The gang behind the DoppelPaymer ransomware has stolen internal confidential documents belonging to some of the largest aerospace companies in the world from the industrial contractor Visser Precision.
Visser Precision is a parts maker for many companies in several industries, including aerospace, automotive, industrial and manufacturing.
Early March, the company disclosed a ransomware attack that might have exposed data related to multiple business partners, including Tesla, SpaceX, Boeing and Lockheed Martin.
The hackers published the stolen data because the victim refused to pay the ransom.
The huge trove of data includes sensitive documents related to military equipment designed by Lockheed-Martin (i.e. an antenna in an anti-mortar defense system), billing and payment forms, supplier information, data analysis reports, and legal paperwork. Some documents provide details about the SpaceX’s manufacturing partner program.
The DoppelPaymer gang uploaded a portion of the stolen documents to a website that is publicly accessible.
According to TechCrunch that reported the news in March, a Lockheed Martin spokesperson said the company is “aware of the situation with Visser Precision and are following our standard response process for potential cyber incidents related to our supply chain.”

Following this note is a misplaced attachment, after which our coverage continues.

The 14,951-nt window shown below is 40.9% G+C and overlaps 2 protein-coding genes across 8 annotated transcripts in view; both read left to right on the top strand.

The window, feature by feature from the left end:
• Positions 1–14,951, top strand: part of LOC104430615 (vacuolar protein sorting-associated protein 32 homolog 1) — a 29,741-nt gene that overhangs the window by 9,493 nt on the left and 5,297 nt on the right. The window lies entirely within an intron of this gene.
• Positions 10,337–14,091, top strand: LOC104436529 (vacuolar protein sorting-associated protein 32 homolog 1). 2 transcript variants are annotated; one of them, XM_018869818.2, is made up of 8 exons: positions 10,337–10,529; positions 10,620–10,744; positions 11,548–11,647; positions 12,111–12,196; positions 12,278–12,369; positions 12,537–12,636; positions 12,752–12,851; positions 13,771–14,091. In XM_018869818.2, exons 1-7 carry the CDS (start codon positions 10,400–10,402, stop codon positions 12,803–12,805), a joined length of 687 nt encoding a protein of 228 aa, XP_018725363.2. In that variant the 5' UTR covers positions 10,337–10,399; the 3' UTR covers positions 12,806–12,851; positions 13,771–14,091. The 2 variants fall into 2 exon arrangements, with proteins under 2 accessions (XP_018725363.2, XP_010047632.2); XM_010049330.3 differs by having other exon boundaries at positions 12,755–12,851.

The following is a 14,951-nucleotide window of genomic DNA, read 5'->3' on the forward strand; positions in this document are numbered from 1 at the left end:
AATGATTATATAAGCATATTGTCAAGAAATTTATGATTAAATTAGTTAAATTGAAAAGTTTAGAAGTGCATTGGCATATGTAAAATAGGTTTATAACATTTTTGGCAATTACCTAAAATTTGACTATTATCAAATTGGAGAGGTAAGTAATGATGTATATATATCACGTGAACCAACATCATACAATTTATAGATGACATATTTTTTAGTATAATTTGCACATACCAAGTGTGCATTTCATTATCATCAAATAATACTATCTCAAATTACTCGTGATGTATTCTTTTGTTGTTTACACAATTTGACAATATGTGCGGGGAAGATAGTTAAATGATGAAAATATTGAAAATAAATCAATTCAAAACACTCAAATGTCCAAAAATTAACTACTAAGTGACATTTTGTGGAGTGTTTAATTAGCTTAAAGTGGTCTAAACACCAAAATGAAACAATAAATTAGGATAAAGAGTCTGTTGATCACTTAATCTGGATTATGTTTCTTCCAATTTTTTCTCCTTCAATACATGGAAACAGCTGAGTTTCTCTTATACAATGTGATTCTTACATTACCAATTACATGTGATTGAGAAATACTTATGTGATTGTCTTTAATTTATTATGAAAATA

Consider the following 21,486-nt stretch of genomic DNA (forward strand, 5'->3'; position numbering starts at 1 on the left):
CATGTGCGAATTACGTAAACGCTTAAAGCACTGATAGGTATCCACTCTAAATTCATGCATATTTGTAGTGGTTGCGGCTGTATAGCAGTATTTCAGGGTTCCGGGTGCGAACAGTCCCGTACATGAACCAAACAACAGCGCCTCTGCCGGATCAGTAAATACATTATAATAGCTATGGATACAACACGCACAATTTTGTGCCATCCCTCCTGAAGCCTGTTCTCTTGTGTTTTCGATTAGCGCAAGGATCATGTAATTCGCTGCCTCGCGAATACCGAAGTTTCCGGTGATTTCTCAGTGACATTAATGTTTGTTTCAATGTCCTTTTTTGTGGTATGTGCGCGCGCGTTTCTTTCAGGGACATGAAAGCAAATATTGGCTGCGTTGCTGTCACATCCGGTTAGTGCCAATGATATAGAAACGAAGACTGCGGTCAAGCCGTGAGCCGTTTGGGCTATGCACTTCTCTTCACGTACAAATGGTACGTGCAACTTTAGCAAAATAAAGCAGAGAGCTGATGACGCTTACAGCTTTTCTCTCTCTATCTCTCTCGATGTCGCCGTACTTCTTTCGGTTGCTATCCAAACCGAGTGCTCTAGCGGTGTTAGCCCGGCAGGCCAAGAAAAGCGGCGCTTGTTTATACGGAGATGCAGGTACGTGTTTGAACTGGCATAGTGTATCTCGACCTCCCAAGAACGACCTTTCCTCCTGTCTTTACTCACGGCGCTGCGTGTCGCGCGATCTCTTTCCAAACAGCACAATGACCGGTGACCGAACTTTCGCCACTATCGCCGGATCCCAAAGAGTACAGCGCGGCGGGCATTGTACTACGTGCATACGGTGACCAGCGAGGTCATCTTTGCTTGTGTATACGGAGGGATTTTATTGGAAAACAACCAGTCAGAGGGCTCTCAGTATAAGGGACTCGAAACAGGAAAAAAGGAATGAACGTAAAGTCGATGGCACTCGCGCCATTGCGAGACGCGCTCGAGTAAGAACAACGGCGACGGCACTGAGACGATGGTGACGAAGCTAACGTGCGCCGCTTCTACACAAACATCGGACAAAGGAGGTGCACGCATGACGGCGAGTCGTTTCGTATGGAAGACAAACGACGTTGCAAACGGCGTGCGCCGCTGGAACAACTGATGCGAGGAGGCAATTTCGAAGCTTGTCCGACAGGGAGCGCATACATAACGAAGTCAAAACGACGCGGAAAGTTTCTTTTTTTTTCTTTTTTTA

The same answer was provided by the company to El Reg that asked about the dump.
“Lockheed Martin has made and continues to make significant investments in cybersecurity, and uses industry-leading information security practices to protect sensitive information. This includes providing guidance to our suppliers, when appropriate, to assist them in enhancing their cybersecurity posture.” reads the statement published by El Reg.
Visser Precision did not respond to a request for comment on the recent data leak. Other companies impacted by the security incident did not provide any official communication.
DoppelPayer appeared in the threat landscape in July 2019, experts believe that some members of TA505 cybercrime gang left the group and forked the source code of both Dridex and BitPaymer to develop the ransomware.
The DoppelPaymer crew already shared stolen confidential data after other victims failed to pay the ransom demands.